3. Pour off the alkaline pyro-solution, and gently wash the plate; add a few drops of citric acid (1 or two grs. of citric acid to the oz. of distilled water); pour it over the plate, and run off; or pour an acid pyro-solution over the plate instead of acid solution alone. Again gently pour distilled water on the plate, and run it off.
4. It will be found to be convenient to dissolve 1 dr. of pyrogallic acid in 1 oz. of alcohol, and to add to this 1 oz. of distilled water. Use 1 dr. graduate, and 16 minims of this solution will give 1 gr. of pyrogallic acid; also have a 2 oz. bottle of distilled water and dissolve in it 2 drs. of citric acid; 8 minims of this will be 1 gr. of citric acid. Have also an oz. bottle of a 10 gr. solution of nitrate of silver: and lastly have at band a pint bottle of distilled water, 1 or 2 glass oz. graduates, and 3 or 4 developingglasses, which hold about a fluidounce.
5. The development of a plate is completed by solutions of 1/2 gr. to 1 gr. of pyrogallic acid, and 1 gr. or more of citric acid to the oz. of water, and the addition of 1 drop to 3, 4, or more of the 10 gr. nitrate of silver solution. If the picture is strongly out when the ammonia is washed off, let it be dosed with an excess of acid silver; if feeble, let an excess of pyrogallic acid be used. If there be a sign of fogging when pushing the development with an excess of nitrate of silver, immediately pour off the developer, gently wash the plate and flush it with the 8 gr. bromide solution. The image, as it at first shows its strength or weakness, very soon teaches the manner in which the plate is to be dealt with.
6. Lastly. Gently wash the plate, fix the image with a strong solution of hyposulphite of soda, and, when the picture is ”cleared,” wash it with distilled or common water, and dry it.
The three steps which have made the tannin process of Major Russell simple, clean, and certain, are: First, the use of the bromide bath; second, the use of the tannin bath; and third, the use of the acid solution, either alone or mixed with pyrogallic acid, after the alkaline solution of carbonate of ammonia has been washed off, not forgetting the mixture of some alcohol with the first application of water to the film on the development.
Fothergill’s Dry Process.
The directions for coating and dipping in the bath are the same as for ”Russell’s Process.” After removing the stereoscopic plate from the nitrate bath, stand it vertically on blotting paper and allow it to drain as long as it would be required for a wet plate, wiping the back meanwhile in the usual manner.
Then take it in the left hand, either by one corner or with the pneumatic holder, and having arranged the yellow light so that it falls nicely upon the surface of the film; hold it quite level and pour on 1/2 oz. of water, waving it backwards and forwards. It should not be poured on entirely at one spot, or too much of the nitrate of silver would be displaced, producing a circular mark of imperfect development. As, however, a vacant space of a quarter of an inch in breadth is usually allowed at each end of a stereoscopic plate; this will be found convenient for pouring on the water which must be allowed to run into each corner until greasiness has disappeared. It will probably touch the fingers by which the plate is held, and when they are not scrupulously clean, stains will, in consequence, result. After pouring away the water (which ought then to measure at least 3 drs. if the operation was well performed), drain the plate for an instant, and it will be ready for the albumen.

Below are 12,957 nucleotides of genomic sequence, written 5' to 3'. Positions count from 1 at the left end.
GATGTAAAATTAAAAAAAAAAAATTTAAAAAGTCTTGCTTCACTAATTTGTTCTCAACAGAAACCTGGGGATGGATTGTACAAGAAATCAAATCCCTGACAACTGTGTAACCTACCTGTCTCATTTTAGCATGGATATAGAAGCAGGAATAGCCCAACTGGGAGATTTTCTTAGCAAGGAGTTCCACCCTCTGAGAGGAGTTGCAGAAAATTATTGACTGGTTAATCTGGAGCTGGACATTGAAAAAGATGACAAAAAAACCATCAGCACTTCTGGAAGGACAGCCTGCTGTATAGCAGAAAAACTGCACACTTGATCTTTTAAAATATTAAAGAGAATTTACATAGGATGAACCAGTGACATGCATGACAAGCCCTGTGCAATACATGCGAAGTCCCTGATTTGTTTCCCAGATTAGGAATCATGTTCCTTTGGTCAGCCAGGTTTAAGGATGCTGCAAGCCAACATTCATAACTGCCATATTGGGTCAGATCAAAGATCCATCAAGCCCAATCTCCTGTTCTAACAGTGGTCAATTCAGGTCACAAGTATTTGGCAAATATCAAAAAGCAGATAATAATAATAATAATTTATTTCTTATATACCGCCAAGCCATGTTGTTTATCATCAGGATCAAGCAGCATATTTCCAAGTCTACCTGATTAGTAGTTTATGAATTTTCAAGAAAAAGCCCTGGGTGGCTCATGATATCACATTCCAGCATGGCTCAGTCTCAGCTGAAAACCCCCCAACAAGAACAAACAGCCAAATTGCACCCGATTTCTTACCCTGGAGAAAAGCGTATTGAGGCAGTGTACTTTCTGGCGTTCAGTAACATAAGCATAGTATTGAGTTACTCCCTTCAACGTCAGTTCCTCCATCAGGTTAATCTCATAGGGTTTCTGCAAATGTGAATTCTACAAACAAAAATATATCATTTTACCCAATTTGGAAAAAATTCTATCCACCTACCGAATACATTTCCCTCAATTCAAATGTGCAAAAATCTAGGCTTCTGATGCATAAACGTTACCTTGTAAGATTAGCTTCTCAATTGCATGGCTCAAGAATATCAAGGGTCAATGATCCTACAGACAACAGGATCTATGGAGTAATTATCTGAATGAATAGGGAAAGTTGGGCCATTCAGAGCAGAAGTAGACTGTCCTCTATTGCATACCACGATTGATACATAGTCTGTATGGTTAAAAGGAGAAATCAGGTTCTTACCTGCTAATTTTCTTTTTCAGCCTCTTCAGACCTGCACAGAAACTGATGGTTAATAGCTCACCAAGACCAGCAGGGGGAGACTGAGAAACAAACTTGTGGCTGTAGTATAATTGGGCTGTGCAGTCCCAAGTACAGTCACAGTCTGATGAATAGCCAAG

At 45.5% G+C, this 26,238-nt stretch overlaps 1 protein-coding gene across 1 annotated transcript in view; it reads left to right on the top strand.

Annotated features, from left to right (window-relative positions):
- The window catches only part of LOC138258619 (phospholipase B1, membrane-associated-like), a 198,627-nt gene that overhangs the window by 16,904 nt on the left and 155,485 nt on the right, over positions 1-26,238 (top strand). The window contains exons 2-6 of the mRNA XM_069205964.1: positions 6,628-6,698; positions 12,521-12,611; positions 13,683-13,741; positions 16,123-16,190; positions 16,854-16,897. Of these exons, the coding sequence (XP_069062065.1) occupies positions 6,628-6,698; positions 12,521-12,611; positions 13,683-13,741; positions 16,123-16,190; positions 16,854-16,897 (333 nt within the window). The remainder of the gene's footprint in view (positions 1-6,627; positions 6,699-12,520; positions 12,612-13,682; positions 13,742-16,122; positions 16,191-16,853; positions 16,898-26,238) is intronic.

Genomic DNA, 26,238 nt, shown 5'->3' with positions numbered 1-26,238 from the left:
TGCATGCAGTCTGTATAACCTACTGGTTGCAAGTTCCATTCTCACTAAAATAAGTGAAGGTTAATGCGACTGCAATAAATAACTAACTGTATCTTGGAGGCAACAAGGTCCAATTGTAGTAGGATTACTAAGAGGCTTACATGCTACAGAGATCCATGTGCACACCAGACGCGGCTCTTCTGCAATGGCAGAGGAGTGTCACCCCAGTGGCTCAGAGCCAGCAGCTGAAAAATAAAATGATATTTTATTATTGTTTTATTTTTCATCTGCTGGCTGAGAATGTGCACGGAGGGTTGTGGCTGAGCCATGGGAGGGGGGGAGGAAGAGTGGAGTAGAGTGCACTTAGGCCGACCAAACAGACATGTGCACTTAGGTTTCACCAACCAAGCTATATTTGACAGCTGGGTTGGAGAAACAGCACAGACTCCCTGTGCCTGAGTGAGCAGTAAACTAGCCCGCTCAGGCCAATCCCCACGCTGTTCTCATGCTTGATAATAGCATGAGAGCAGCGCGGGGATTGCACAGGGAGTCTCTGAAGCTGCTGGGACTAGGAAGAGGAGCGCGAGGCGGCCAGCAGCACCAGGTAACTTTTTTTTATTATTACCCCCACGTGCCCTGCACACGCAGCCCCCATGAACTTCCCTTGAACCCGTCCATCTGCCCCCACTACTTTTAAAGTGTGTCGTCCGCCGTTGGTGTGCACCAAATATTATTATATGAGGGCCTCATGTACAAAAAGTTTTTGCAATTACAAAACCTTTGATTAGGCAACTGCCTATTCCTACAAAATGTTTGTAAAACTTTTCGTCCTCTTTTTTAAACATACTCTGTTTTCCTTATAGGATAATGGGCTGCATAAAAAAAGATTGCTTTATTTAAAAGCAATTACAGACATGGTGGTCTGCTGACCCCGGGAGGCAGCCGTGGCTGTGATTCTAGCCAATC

The Albumen Solution.
Take the white of a fresh egg and add to it 1 oz. of distilled water with 3 drops of strong ammonia. Shake for 10 minutes in a bottle, and pour out the liquid on a filter previously wetted.
Apply the filtered albumen twice or thrice to the film in the same manner as collodion. Then pour water over the plate for a minute, in order to remove the excess of albumen, and afterwards rear the glass on end to drain upon blotting paper. When the plates are perfectly dry they are ready for exposure.
This process is not quick as regards development. When pyrogallic acid is used, each drachm of the liquid is previously mixed with about 5 minims of a solution of nitrate of silver, containing 20 grains to the oz. of water. The film is wetted and the mixed developer poured on and off from a glass measure.
Fix with hyposulphite of soda.
Taupenot’s Collodio-Albumen Process.
Cleaning the Glasses.
This part of the process must be conducted with care. Sensitizing andWashing.
Employ 2 nitrate baths in this process, one for the collodion and the other for the second film, viz. the albumen. The albumen nitrate bath must contain free acetic acid, and therefore if one solution be employed for both films it should be a bath of aceto-nitrate.
Sensitize the collodion in the ordinary way, holding it rather longer than usual before dipping.
Having arranged 2 dishes of common water, side by side, lay the plate face uppermost in the first dish, and wave the water backwards and forwards for about 30 seconds. Then put the plate into the second dish and leave it whilst another glass is being coated and immersed in the sensitizing bath. Now drain plate No. 1 closely on blotting-paper, and it will be ready for the iodized albumen. Plate No. 2 remains in the sensitizing bath until the first glass has been coated with albumen and placed to dry.